Sumbandila addresses these problems in two donor-financed ways. The residential programme is for those scholars from backgrounds of extreme poverty, on the basis of academic achievement and outstanding potential, for full bursary support. The scholars board in rented accommodation (until funds can be found to build a hostel) and attend Ridgeway College, partly because of the connections that already existed but also because it is within reasonable distance of the children’s homes, because it is a small school with a good ethnic and cultural mix among learners and an ethos, tradition and capacity for responding to individual needs, talents and potential. The programme is buttressed by mentorship programmes, guidance, additional lessons, the development of entrepreneurial skills and educational trips. The progress of all the Sumbandila children, academically and personally, since the first nine joined the college in 2008, has been astonishing.

Ridgeway gains financially from this programme because, so far, it has brought 38 students into the school whose fees are paid by Sumbandila, plus another 14 who are able to attend Ridgeway because they have been offered accommodation – sometimes partially subsidised by Sumbandila – in the Sumbandila hostels. The 41 current students constitute just over 22% of the total school enrolment – a significant proportion. But Ridgeway also benefits; from the introduction of a far wider cultural and economic diversity. The school gets an injection of drive, resolution, determination and invaluable understanding as barriers come down. The Sumbandila students are unequivocally not poor relations: they are well up at the front of the school’s academic, sporting and cultural achievements. Yet their group identity is powerful and an important factor in the children selected for the Sumbandila Outlier Programme began in 2008 and were expanded to include a further 22 in the 2009 intake and another 27 in the 2010 intake. The subsequent intakes bring the number to 137 in 2013. The impact of the Outliers programme can be judged, in part at least, by an extraordinarily low absentee rate, Saturday after Saturday: these children clearly feel they are getting something worthwhile.

Ridgeway College provides the facilities used for the Saturday and holiday schools – the computer lab, the science and biology labs, the classrooms and, to a considerable extent, the administrative infrastructure. The teachers are predominantly members of Ridgeway staff. More importantly, the programme has brought in a significant number of applications from parents who would not otherwise have considered the school as a possibility for their children. It has led to valuable links with local schools and a reduction in the common local antipathy towards independent schools. Most importantly, perhaps, it has provided Ridgeway students with the opportunity to tutor the Outliers in maths, science, accounting and English. Ridgeway students also provide classroom assistance during Saturday and holiday schools, particularly in the very popular IT course; help with the general organisation; the cooking and cleaning; and the lending library. They are also involved in the organisation and administration of the annual testing, in eight separate venues, of over 600 Grade 7 applicants wishing to join the programme. For both Ridgeway students and Outliers, then, Sumbandila provides opportunities for ongoing interaction, an experience of the diversity present in the region and an opportunity for personal growth and mutual enrichment.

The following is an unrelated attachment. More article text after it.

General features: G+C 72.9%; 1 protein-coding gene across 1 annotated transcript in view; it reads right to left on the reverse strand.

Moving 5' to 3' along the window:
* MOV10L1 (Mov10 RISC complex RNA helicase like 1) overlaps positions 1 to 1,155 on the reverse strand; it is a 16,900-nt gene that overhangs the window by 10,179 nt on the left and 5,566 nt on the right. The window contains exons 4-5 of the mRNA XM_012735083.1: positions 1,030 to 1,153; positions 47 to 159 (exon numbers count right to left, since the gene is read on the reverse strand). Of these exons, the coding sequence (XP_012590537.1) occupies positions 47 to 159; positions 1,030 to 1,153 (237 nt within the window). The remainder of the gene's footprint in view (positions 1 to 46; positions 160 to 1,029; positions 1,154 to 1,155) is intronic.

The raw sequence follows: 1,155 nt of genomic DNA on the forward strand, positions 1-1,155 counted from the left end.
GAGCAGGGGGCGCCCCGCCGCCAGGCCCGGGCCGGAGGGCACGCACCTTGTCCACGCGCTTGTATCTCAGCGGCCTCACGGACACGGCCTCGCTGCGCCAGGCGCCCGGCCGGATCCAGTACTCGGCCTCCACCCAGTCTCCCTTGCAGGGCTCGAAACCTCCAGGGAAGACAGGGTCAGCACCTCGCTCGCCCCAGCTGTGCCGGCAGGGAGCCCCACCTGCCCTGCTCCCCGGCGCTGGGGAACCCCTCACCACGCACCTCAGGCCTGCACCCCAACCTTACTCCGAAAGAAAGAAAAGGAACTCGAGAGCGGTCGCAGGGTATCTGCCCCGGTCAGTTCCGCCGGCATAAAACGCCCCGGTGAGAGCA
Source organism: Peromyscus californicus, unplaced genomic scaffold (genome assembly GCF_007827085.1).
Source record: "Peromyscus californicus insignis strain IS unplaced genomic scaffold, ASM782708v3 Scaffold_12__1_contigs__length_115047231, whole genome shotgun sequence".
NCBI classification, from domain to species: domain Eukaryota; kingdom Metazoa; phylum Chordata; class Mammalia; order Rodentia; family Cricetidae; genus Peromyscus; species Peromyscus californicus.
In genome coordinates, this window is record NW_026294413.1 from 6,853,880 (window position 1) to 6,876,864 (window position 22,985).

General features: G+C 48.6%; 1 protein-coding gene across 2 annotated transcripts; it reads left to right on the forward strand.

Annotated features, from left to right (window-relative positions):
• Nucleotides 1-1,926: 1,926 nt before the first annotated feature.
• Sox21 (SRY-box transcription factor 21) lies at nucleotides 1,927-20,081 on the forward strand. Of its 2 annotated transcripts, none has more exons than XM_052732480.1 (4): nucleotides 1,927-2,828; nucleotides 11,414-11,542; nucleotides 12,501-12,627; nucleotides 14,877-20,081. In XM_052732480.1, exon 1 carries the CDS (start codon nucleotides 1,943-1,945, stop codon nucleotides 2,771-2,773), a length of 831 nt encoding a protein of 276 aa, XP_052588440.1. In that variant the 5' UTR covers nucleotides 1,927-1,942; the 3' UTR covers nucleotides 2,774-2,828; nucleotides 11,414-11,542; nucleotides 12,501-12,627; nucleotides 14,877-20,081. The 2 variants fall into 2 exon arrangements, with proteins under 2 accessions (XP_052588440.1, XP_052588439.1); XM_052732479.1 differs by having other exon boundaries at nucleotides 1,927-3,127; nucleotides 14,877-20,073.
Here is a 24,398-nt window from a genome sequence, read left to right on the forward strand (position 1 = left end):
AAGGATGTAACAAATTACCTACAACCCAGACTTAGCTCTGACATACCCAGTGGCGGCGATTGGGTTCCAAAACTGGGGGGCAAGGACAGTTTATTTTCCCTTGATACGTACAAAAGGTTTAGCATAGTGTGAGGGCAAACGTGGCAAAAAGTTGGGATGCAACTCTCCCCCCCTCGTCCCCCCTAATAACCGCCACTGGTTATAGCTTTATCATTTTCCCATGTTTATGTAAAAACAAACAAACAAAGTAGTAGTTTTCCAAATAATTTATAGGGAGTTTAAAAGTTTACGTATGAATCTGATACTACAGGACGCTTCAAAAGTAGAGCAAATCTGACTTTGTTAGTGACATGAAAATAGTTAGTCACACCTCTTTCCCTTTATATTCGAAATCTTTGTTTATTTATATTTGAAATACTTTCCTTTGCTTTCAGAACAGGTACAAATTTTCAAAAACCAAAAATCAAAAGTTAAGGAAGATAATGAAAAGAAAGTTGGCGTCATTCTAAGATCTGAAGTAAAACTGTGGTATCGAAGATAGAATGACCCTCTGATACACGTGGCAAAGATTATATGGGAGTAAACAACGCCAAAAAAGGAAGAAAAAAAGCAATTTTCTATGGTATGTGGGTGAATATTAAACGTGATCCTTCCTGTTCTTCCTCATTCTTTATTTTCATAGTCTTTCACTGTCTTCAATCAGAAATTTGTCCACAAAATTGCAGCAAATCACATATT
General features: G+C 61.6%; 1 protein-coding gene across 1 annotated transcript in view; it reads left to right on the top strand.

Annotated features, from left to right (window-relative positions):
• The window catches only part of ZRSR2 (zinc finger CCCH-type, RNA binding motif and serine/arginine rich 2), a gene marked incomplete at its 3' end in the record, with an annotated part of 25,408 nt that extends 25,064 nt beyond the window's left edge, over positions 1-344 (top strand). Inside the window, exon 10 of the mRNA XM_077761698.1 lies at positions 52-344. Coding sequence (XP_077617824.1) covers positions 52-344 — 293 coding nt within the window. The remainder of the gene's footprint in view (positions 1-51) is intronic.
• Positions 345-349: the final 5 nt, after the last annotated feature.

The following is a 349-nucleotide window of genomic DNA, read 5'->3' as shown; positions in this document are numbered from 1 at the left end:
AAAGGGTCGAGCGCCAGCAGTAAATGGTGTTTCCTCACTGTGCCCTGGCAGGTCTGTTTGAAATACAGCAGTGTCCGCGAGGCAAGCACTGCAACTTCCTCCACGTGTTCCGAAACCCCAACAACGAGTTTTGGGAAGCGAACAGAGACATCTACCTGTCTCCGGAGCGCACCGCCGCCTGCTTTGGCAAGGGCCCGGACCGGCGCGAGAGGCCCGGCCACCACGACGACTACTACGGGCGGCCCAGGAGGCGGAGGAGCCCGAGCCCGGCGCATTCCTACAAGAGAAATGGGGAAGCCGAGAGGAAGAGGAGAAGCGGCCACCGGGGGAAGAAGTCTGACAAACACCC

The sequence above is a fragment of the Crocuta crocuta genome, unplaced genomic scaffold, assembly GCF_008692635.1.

References:

1. Author unknown (1982) ‘Community service – social conscience or public relations’. Address to a community service conference held at the Haberdashers’ Aske’s Boys’ School in Hertfordshire, UK.

Category: Autumn 2013

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  1. Sumbandila was doing a great job,is this kind of assistance still available?0791830916